One of the establishment press's rules about the Donald Trump era is apparently, "There shall be no puff pieces."
The Washington Post's Simon Denyer unilaterally decided to extend this rule to Arabella Kushner, the President's young granddaughter, giving him free rein to tell readers that her wonderful singing for China's president wasn't really an unconditionally wonderful event — because, you see, she was "forced to perform."
Previous examples of potential puff pieces which have turned into digs at Trump include at least the following:
- Two Time correspondents, invited to a dinner with the Trumps, observed that the President gets two scoops of ice cream while other guests get one. A veritable media frenzy ensued about how this proved that Trump is "a man unable to restrain his urges" and "a little boy president."
- CNN and other outlets who watched Trump and the Japanese Prime Minister Shinzo Abe feeding koi (i.e., carp) made it appear as if the President dumped his fish food into the drink out of impatience and created an international embarrassment with his "break in protocol" — even though the Prime Minister had similarly dumped his remaining fish food supply mere seconds earlier.
Speaking of protocol, whatever happened to "leave the kids alone"? Oh yeah, that only applies to young children associated with Democratic Party presidents.
Trump’s granddaughter gets praise and sympathy for singing for Chinese president
For many Chinese people, it was a slightly excruciating reminder of their own childhoods, that moment when their parents aggressively boast of their accomplishments in front of other people, or, even worse, force them to perform for relatives and members of the older generation.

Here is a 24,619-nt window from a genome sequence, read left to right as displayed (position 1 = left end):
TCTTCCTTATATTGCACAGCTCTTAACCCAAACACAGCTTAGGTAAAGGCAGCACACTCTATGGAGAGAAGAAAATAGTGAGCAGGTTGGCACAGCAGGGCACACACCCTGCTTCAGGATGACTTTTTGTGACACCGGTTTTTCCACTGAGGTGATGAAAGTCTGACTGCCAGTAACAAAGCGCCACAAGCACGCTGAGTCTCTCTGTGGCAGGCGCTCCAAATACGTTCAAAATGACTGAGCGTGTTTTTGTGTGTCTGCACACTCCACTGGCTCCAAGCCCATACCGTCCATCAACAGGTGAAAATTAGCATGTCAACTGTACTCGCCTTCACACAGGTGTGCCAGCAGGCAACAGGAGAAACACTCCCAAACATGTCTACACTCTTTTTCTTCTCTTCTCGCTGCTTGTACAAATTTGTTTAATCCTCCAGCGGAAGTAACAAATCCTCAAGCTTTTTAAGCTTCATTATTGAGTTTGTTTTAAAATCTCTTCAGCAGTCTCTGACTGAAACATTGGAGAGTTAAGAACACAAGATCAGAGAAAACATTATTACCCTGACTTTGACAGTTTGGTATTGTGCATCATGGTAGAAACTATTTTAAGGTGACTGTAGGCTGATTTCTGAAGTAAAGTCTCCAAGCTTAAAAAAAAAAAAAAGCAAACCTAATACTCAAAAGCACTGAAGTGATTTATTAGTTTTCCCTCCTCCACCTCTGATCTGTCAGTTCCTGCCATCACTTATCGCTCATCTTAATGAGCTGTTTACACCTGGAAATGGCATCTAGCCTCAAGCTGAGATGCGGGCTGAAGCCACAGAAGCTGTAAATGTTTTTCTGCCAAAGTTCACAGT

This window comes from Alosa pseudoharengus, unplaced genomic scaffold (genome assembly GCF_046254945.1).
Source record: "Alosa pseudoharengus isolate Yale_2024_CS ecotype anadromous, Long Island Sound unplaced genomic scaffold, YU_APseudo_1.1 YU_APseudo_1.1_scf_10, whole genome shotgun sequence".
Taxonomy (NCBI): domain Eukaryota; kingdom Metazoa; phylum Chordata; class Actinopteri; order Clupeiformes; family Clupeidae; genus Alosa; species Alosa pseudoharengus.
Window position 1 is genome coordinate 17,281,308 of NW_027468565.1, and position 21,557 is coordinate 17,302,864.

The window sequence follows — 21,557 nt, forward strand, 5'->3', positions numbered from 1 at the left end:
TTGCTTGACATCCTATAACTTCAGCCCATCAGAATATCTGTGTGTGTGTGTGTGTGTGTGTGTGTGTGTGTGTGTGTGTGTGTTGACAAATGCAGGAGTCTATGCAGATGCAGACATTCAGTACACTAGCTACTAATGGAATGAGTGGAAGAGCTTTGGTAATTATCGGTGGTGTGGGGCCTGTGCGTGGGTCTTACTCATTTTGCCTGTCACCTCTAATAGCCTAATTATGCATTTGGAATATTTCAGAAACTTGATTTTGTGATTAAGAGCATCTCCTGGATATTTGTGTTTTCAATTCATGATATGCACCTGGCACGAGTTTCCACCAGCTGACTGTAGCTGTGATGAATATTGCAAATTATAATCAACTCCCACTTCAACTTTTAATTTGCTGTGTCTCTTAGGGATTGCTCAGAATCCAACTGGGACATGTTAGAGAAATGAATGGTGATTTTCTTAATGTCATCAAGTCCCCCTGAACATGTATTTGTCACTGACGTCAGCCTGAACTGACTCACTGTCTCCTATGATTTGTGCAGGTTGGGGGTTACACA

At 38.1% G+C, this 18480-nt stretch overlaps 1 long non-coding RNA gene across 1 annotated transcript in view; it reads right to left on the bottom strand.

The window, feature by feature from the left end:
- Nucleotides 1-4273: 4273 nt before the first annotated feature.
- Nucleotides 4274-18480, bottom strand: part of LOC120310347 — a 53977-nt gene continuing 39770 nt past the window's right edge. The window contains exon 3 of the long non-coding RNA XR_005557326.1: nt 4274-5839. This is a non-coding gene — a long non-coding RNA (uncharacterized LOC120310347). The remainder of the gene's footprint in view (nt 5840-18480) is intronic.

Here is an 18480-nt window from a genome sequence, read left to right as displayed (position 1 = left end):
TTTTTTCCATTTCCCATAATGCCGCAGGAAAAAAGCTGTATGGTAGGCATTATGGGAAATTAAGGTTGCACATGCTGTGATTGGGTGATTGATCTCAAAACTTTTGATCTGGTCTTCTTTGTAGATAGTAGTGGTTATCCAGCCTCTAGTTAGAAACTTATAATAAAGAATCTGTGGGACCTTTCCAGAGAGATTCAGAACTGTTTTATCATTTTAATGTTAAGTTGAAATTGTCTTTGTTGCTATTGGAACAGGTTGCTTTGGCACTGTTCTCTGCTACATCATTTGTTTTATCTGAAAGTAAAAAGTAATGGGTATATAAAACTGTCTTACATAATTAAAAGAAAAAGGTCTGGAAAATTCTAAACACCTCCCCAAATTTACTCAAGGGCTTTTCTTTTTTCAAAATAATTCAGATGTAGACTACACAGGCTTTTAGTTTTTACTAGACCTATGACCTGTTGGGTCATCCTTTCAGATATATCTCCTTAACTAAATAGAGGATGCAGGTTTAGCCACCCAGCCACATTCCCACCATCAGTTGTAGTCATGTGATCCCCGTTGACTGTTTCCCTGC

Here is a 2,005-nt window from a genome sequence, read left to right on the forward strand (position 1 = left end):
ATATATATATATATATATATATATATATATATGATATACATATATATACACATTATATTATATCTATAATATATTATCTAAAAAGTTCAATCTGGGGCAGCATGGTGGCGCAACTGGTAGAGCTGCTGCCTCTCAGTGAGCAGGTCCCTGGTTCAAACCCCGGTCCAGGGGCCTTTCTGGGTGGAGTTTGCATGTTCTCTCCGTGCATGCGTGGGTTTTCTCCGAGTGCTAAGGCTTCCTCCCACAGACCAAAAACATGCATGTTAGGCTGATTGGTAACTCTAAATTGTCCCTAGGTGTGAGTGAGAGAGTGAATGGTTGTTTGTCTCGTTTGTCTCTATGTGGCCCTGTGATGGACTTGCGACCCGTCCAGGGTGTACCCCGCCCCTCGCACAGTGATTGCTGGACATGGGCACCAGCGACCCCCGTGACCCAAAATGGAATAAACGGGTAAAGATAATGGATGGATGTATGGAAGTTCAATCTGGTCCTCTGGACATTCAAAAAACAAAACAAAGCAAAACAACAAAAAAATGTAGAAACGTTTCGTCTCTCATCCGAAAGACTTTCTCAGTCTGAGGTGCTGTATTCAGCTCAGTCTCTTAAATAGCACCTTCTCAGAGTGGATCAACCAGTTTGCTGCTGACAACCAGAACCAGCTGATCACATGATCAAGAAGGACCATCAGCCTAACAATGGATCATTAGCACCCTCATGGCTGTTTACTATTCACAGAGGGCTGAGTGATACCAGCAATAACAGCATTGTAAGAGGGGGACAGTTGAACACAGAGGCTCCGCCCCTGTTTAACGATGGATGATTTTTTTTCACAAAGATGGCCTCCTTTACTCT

But for 6-year-old Arabella Kushner, the difference was that her performance would be scrutinized by none other than the Chinese president, his wife and a good proportion of the Chinese nation.
Shortly after arriving in China, President Trump proudly showed his Chinese counterpart Xi Jinping a video of his granddaughter singing and reciting poems in Mandarin.
The video later became a hit on the Chinese Internet, as did another video of Arabella doing the same thing back in 2016. She also performed for Xi and his wife, Peng Liyuan, when they visited Trump’s Mar-a-Lago estate in April.
This time, Arabella, in a Chinese-style dress and in front of an American flag, dedicated her performance to “Grandpa Xi” and “Grandma Peng.” The Chinese leader in turn graded her with an “A plus.”
Her Chinese is very good: She is reported to have been learning it from her Chinese nanny since she was an infant.
Given that she performed live for Xi Jinping and his wife earlier this year, it seems likely that Arabella would have wanted to tape this performance.
This apparently never occurred to Denyer, who later returned to the pressured-kid angle:
But there were also plenty of comments expressing sympathy for the small child, from people who may have suffered their own mild childhood embarrassments.
“No one’s daughter can escape the destiny of performing in public,” one user posted on weibo, China’s equivalent of Twitter, in a typical and widely shared comment.
... Just one weibo post of this video, by state news agency Xinhua, had alone generated 11.69 million views by Thursday evening, 8,849 forwards, 5,090 comments and 31,302 likes.
Given the huge volume of interest in the video in China, it would be worth knowing what Simon Denyer's thresholds were for determining "plenty of comments" and "widely shared" negative sentiments. Of course, he didn't tell us — which tells me that it really wasn't all that many.
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As the press continues to plumb the depths during the Trump era, we're learning that they won't allow any event or any story, no matter how obviously nice, to get past them without some injection of negativity — even if it concerns a six year-old child.
Cross-posted at BizzyBlog.com.